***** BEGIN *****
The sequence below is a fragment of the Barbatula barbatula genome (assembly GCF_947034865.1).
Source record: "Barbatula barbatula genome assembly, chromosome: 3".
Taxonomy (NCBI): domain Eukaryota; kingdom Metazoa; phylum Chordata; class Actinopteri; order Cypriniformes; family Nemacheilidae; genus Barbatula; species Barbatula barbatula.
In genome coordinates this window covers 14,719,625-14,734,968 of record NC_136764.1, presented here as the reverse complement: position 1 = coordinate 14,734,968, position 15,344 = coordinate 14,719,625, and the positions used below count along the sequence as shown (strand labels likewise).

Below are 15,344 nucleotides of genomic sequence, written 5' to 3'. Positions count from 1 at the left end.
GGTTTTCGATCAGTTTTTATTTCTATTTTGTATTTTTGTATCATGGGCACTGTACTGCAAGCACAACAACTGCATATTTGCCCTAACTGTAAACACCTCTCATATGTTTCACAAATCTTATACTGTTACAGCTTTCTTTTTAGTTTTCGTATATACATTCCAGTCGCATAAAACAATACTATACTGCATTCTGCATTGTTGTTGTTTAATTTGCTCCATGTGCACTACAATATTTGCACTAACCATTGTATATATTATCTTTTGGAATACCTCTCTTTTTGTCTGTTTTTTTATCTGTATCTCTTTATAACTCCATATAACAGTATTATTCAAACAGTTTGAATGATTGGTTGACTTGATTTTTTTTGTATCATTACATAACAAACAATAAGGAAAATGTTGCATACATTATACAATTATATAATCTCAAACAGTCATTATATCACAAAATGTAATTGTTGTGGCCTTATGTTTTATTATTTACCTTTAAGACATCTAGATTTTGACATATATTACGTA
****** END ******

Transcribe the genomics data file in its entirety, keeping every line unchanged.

The sequence below is a fragment of the Barbatula barbatula genome (assembly GCF_947034865.1).
Source record: "Barbatula barbatula genome assembly, chromosome: 3".
Taxonomy (NCBI): domain Eukaryota; kingdom Metazoa; phylum Chordata; class Actinopteri; order Cypriniformes; family Nemacheilidae; genus Barbatula; species Barbatula barbatula.
In genome coordinates this window covers 14,719,625-14,734,968 of record NC_136764.1, presented here as the reverse complement: position 1 = coordinate 14,734,968, position 15,344 = coordinate 14,719,625, and the positions used below count along the sequence as shown (strand labels likewise).

Below are 15,344 nucleotides of genomic sequence, written 5' to 3'. Positions count from 1 at the left end.
GGTTTTCGATCAGTTTTTATTTCTATTTTGTATTTTTGTATCATGGGCACTGTACTGCAAGCACAACAACTGCATATTTGCCCTAACTGTAAACACCTCTCATATGTTTCACAAATCTTATACTGTTACAGCTTTCTTTTTAGTTTTCGTATATACATTCCAGTCGCATAAAACAATACTATACTGCATTCTGCATTGTTGTTGTTTAATTTGCTCCATGTGCACTACAATATTTGCACTAACCATTGTATATATTATCTTTTGGAATACCTCTCTTTTTGTCTGTTTTTTTATCTGTATCTCTTTATAACTCCATATAACAGTATTATTCAAACAGTTTGAATGATTGGTTGACTTGATTTTTTTTGTATCATTACATAACAAACAATAAGGAAAATGTTGCATACATTATACAATTATATAATCTCAAACAGTCATTATATCACAAAATGTAATTGTTGTGGCCTTATGTTTTATTATTTACCTTTAAGACATCTAGATTTTGACATATATTACGTA